Over the last few months there has been significant discussion regarding business interruption insurance coverage and whether it will apply to businesses forced to shut down due to the COVID-19 outbreak. In April and continuing to present day, plaintiff’s attorneys are filing suit across America to seek recovery under policies that contain business interruption coverage.
A quick reminder what we are talking about. The Insurance Services Office (ISO) policy language is:
We will pay for the actual loss of Business Income you sustain due to the necessary "suspension" of your "operations" during the "period of restoration". The "suspension" must be caused by direct physical loss of or damage to property at premises which are described in the Declarations….
The ultimate dispute is over whether or not there is “physical" loss or damage, without it, industry experts argue, there is no coverage. Business income coverage is written as part of a property package, it is not a stand-alone coverage. To have a business income loss, the insured must first have a covered property loss necessitating a suspension of operation.
Over the last few weeks, courts are beginning to return the first opinions in the initial lawsuits. Last week, a Michigan state court ruled that the owner of two central Michigan restaurants can’t recover revenue lost during the coronavirus lock down under a business interruption policy because the properties did not sustain a direct physical loss. The judge ruled that under the wording of the policy, the restaurants would have to suffer “direct physical loss or damage” as a result of the coronavirus for coverage to apply. Direct physical loss must be something “with material existence, something that is tangible, something … that alters the physical integrity of the property,” the judge said.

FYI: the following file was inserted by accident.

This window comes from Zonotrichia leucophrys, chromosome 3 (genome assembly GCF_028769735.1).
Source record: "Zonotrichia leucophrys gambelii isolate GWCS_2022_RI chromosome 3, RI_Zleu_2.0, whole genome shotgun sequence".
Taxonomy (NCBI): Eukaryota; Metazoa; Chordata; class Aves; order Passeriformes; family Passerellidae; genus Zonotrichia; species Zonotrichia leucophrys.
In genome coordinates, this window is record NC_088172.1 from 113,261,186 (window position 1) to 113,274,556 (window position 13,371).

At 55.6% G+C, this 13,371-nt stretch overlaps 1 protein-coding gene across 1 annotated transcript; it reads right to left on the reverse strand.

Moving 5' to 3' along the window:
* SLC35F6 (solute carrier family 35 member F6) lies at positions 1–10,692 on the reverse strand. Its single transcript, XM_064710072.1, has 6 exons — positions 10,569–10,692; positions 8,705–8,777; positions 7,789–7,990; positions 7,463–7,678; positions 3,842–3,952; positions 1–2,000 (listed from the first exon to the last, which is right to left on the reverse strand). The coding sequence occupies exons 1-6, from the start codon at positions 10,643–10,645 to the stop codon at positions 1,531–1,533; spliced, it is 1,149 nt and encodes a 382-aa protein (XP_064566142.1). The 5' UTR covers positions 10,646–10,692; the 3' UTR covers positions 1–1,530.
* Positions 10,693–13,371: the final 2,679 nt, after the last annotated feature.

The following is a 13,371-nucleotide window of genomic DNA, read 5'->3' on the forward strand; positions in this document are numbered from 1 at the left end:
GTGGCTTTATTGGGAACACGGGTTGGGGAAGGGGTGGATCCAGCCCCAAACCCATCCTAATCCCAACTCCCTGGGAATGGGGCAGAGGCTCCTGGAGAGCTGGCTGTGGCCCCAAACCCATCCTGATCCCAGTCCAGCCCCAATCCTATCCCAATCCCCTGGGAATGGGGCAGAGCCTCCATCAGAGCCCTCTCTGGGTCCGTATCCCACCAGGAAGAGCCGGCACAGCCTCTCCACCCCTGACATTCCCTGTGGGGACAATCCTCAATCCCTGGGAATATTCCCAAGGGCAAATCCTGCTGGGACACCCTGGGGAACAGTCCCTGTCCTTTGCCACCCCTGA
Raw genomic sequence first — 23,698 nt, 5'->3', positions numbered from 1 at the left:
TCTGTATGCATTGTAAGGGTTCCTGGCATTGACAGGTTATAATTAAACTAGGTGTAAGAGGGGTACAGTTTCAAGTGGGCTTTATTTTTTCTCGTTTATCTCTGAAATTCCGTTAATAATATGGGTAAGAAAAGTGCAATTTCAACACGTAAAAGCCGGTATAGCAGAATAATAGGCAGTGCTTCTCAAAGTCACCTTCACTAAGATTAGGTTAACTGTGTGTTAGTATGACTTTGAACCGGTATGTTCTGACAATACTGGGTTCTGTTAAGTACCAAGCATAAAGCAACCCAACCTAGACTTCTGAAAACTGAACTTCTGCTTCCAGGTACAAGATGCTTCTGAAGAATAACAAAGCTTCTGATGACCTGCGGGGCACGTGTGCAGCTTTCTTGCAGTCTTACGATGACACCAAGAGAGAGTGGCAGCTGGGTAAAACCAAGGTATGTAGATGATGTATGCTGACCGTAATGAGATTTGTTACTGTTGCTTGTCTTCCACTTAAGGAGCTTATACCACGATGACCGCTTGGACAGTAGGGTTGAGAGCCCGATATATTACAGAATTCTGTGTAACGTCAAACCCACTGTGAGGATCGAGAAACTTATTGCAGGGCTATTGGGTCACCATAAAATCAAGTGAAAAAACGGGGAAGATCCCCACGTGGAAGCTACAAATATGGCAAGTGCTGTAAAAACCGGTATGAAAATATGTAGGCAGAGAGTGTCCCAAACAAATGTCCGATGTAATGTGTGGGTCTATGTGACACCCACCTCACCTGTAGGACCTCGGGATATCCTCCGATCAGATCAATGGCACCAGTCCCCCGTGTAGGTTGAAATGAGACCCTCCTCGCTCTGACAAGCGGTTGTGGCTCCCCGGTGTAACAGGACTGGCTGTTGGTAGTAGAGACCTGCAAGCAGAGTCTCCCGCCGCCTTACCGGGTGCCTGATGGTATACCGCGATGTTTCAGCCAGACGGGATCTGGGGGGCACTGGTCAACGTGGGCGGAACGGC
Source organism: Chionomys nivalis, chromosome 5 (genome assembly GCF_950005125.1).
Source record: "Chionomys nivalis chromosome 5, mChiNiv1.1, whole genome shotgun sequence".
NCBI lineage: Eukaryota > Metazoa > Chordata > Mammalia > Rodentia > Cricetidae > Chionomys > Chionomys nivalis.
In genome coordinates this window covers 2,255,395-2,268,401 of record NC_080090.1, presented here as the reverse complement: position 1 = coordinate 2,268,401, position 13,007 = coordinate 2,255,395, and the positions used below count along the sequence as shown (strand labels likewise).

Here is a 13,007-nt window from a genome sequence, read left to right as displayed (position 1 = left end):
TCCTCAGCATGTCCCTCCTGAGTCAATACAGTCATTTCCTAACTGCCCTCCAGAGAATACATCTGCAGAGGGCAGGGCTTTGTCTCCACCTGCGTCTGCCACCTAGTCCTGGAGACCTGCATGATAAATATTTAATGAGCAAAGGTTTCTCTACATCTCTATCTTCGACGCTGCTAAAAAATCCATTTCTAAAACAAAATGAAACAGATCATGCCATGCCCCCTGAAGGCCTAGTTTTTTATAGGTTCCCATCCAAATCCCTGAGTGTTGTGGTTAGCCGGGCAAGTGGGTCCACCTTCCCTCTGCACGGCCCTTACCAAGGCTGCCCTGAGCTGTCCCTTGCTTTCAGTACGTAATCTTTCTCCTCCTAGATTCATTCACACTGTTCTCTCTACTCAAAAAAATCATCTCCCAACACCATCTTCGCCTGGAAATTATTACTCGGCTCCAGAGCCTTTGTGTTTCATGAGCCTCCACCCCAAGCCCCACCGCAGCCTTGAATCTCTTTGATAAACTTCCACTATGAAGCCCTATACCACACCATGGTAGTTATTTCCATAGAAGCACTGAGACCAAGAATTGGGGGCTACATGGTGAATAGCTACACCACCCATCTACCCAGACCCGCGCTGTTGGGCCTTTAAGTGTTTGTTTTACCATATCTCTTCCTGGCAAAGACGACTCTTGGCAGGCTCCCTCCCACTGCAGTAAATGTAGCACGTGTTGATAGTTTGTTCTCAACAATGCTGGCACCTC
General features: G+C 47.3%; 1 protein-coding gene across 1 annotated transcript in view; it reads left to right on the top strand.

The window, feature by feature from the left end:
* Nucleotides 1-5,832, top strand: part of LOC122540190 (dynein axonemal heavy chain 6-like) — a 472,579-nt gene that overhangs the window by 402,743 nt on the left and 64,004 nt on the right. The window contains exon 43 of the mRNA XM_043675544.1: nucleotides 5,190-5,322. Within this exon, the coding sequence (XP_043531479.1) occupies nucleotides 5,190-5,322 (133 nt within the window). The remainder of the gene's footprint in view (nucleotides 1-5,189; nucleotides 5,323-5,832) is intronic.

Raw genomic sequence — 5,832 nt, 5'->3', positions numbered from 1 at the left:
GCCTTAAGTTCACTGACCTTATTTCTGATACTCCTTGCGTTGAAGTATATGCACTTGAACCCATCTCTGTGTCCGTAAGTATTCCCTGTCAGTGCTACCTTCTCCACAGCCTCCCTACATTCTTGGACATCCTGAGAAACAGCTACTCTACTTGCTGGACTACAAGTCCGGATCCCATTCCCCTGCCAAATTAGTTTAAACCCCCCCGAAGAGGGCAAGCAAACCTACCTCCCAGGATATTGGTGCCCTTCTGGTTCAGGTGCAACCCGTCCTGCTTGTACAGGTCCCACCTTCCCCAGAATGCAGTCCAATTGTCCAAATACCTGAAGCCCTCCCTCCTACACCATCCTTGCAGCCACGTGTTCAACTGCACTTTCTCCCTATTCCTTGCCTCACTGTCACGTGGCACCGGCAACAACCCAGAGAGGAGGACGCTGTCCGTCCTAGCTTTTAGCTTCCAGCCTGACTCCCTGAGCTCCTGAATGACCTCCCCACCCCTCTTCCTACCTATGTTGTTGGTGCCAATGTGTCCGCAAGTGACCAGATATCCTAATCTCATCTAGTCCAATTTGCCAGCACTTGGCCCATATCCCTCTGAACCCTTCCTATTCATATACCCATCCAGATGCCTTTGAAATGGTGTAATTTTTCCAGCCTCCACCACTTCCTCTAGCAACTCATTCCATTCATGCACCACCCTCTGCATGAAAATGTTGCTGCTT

In another ruling in New York earlier last month the court held that a magazine publishing firm could not recover, again because there was no direct physical loss to the property.
These cases and others like them will now wind their way through the appeals process while small businesses and insurance industry officials watch and wait to see if the higher courts agree with the outcomes.
For the insurance industry it remains a significant concern. Because viruses are generally outside the scope of business interruption coverage due to the absence of any physical damage, the policies do not cover this exposure and, accordingly, premiums were never collected for it.